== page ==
Gophers can’t hold off Michigan St.

Minnesota shot just 33 percent in the second half and squandered a 10-point lead.

Michigan State sophomore guard Porsche Poole fights for the ball against Gophers sophomore forward Brianna Mastey during the first half of the Gopher’s 57-66 loss.

Jules Ameel

Michigan State sophomore guard Porsche Poole fights for the ball against Gophers sophomore forward Brianna Mastey during the first half of the Gopher’s 57-66 loss.

Aleutian Calabay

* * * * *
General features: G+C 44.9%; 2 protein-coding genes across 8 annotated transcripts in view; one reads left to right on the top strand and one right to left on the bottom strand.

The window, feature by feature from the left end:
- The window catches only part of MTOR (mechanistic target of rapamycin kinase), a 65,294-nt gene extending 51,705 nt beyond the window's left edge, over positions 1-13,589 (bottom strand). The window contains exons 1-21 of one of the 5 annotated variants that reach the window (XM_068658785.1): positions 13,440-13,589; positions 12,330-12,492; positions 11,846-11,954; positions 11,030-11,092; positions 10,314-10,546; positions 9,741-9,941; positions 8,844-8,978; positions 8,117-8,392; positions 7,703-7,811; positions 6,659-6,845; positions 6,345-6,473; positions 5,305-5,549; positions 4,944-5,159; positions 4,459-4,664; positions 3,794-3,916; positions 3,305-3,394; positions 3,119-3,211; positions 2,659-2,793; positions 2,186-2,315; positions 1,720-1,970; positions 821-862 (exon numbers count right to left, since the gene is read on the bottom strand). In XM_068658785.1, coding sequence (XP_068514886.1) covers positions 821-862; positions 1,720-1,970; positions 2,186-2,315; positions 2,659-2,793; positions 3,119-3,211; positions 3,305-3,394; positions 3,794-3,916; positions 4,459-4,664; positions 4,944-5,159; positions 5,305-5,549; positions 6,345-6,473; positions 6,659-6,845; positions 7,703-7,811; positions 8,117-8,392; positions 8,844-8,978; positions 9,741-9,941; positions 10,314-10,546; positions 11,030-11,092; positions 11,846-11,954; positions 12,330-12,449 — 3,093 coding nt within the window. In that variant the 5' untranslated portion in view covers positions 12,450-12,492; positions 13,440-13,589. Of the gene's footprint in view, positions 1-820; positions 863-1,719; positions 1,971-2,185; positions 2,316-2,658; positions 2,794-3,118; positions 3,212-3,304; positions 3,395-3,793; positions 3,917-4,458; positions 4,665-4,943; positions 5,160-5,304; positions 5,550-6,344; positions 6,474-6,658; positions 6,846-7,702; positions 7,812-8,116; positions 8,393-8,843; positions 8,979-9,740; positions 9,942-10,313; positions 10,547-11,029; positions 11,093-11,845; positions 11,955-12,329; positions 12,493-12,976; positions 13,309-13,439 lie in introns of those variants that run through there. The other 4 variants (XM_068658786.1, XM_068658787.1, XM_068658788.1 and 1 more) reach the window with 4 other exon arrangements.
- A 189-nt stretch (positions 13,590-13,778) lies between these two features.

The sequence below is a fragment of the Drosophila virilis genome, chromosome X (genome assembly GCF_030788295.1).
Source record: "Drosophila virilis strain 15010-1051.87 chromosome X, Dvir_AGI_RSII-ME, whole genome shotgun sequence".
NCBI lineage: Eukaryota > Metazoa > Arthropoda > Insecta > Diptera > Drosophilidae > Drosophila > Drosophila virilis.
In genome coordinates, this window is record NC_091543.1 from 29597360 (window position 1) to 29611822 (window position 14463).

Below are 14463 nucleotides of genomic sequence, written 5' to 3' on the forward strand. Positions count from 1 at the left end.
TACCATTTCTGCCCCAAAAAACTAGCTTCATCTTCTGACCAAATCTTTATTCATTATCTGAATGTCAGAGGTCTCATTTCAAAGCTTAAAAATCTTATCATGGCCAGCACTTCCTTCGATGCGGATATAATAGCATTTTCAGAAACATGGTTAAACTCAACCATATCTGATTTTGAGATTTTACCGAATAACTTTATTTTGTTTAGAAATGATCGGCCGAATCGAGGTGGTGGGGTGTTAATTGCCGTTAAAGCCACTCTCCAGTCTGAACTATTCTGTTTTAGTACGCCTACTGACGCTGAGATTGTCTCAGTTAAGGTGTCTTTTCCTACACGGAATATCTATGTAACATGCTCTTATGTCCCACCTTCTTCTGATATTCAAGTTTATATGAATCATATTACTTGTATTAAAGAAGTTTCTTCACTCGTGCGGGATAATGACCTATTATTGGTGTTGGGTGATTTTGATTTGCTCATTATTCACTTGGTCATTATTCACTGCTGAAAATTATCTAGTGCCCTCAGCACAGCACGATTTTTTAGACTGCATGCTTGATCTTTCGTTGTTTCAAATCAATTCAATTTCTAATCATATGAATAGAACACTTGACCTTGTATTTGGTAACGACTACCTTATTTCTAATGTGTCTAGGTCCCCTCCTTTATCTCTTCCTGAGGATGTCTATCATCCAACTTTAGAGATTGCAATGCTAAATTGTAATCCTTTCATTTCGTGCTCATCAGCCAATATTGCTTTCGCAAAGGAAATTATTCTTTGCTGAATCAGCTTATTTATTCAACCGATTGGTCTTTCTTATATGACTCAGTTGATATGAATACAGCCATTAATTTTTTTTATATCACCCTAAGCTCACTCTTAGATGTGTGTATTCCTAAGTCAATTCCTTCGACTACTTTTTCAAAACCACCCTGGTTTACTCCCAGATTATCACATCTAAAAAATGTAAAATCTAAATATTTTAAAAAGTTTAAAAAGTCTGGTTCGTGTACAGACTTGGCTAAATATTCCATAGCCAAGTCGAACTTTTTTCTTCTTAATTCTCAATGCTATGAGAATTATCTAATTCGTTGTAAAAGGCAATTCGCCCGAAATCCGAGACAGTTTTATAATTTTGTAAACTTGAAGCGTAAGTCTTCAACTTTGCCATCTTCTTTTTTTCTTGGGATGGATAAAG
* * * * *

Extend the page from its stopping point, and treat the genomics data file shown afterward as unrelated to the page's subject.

The Minnesota womenâÄôs basketball team came out on the wrong end of proving that itâÄôs not how you start a game, but how you finish. The Gophers got off to a fast start against Michigan State on Sunday afternoon but came up short down the stretch as they fell 66-57. The game turned into two different halves for both teams. The Gophers shot 45.8 percent in the first half and just 33.3 percent in the second. The Spartans, however, shot 40 percent in the first, but caught fire in the second, shooting 57.7 percent. The other telling statistic from the game was the 26 points the Spartans scored off offensive rebounds, accounting for nearly 40 percent of their total points. âÄúI thought we were sitting comfortably up 10 points in the second half,âÄù Minnesota head coach Pam Borton said. âÄúBut in the second half I thought their second and third chances off the glass really made the difference.âÄù The Gophers started strong as senior center Ashley Ellis-Milan hit back-to-back layups and senior Katie Ohm hit a deep 3-pointer to give Minnesota a 7-0 lead less than two minutes into the game. Minnesota continued to hold a lead through most of the first half, but Michigan State eventually battled back to tie the game at 21 and managed to take a 26-24 lead with three minutes remaining in the half. The Gophers answered right back as they regained the lead with a Jackie Voigt 3-pointer, and Minnesota went into halftime holding a 32-29 lead. The second half began with the Gophers looking like they were going to begin to run away with the game as a Kiara Buford layup capped a 9-0 Minnesota run, giving the women a 41-31 lead. Then Michigan State began scoring in bunches and a 3-pointer by Spartans junior Kalisha Keene tied the game at 44 midway through the second half. Minnesota continued to battle hard, but a 14-4 Michigan State run began putting the game out of reach as the Spartans let the clock run out along with the GophersâÄô comeback hopes. âÄúI feel like we just couldnâÄôt get a stop,âÄù Ohm said about the GophersâÄô second-half play. âÄúThey came down and scored every time. They were just tougher than us.âÄù Minnesota did a good job of slowing down the usual SpartansâÄô game, including holding 6-foot-9 senior Allyssa DeHaan to just four points and four rebounds. But Keene came off the bench and scored a game-high 16 points âÄî 11 of which came in the second half âÄî to keep the SpartansâÄô offense flowing. âÄúI thought Lauren Aitch and Kalisha Keene stepped up in the second half and gave them a boost, and we just couldnâÄôt recover,âÄù Ellis-Milan said. âÄúThatâÄôs our fault, and we have to take responsibility for that.âÄù Ellis-Milan had an outstanding game for the Gophers. Besides being the primary defensive force against DeHaan, she had a team-high 12 points and six rebounds. Senior guard Brittany McCoy also had a solid game with nine points, seven assists, five rebounds and three steals, but she also had nine turnovers. The Gophers clearly missed the offensive production of junior guard China Antoine, who missed her second-straight game with a knee injury and is still day-to-day. Ohm started in place of Antoine and was 3-for-8 on 3-pointers, finishing with 10 points. Minnesota now travels to No. 5 Ohio State on Thursday, a game slated to start at 6:30 p.m.